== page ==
The Senate on Tuesday voted 69-28 to confirm progressive Columbia University law professor
as a Federal Trade Commissioner. But some Republicans who voted for her may have regrets after President
broke political norms and quickly named her as the new chair.
Ms. Khan is a leader in the “hipster” or neo-Brandeis school of antitrust. These progressives want to scrap the consumer-welfare standard that
helped develop in the 1970s. They believe antitrust law should focus on business size rather than how its conduct or acquisitions affect consumers.
In a 2017 Yale Law Journal article, “Amazon’s Antitrust Paradox,” Ms. Khan argued that the “consumer welfare” standard is “unequipped to capture the architecture of market power in the modern economy.” Amazon, she said, increased its dominance by charging lower prices and growing its business, thereby undercutting competitors.
Amazon and other tech giants deserve antitrust scrutiny for some of their business practices, such as Amazon’s dominance in e-books. But that e-book dominance was abetted by a Justice antitrust suit that undermined competition from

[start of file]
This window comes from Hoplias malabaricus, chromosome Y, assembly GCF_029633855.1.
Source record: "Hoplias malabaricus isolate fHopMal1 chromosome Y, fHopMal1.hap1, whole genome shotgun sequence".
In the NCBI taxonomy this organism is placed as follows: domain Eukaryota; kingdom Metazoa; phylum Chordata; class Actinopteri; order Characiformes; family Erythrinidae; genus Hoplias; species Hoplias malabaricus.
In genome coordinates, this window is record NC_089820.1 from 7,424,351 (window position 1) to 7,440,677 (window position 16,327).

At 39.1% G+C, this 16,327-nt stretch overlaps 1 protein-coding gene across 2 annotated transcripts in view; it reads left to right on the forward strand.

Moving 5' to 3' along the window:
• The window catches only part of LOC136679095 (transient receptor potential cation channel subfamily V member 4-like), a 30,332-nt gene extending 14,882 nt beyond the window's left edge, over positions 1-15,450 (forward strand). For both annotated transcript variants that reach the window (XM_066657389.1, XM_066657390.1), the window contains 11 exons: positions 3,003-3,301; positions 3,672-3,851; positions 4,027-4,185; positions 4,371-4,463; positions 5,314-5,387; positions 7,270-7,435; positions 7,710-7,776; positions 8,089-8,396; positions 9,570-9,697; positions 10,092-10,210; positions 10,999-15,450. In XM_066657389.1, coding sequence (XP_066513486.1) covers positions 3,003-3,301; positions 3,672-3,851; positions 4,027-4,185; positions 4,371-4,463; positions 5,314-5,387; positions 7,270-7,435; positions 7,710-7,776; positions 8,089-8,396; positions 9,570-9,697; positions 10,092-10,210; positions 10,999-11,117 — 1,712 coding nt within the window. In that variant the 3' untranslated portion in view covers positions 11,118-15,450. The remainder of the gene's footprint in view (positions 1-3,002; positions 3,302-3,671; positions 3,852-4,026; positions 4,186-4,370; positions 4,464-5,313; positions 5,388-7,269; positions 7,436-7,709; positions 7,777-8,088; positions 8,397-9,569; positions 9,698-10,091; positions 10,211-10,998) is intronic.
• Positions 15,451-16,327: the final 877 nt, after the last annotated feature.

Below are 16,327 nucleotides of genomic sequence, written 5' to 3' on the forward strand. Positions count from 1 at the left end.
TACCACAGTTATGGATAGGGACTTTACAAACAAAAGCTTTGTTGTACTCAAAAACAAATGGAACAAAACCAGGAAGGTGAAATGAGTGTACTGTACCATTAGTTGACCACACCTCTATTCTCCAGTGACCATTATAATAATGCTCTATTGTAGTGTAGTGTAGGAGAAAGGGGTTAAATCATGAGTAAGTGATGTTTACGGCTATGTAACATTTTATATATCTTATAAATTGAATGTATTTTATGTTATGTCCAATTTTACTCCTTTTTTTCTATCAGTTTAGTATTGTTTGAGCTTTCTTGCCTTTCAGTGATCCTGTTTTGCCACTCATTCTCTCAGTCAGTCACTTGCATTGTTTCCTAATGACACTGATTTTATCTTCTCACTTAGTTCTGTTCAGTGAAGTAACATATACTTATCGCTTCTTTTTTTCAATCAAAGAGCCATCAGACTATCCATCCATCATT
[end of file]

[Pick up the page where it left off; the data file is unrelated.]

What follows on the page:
Killing the consumer-welfare standard would punish companies for reducing prices and innovating.
Some Republicans, frustrated by how companies have silenced conservatives, voted to confirm Ms. Khan to send a message. Yet they may not have done so had they known Ms. Khan would lead the agency. It’s de rigueur for a President when nominating members to independent agencies to announce at the same time if someone will serve as chair.
Mr. Biden didn’t, probably because he was worried it would jeopardize Ms. Khan’s confirmation. The FTC chair has considerable power to control hiring, direct investigations, set the agenda and other key functions. Every chairperson for the past 25 years has had prior administrative experience at the FTC. Ms. Khan has none.
The President appears to have hoodwinked Senate Republicans to install an unqualified 32-year-old progressive in a position with enormous power over business. House Democrats last week introduced several bills that would augment the FTC’s power, especially to pursue Big Tech. Mr. Biden has given Senate Republicans another reason not to give the agency more power.
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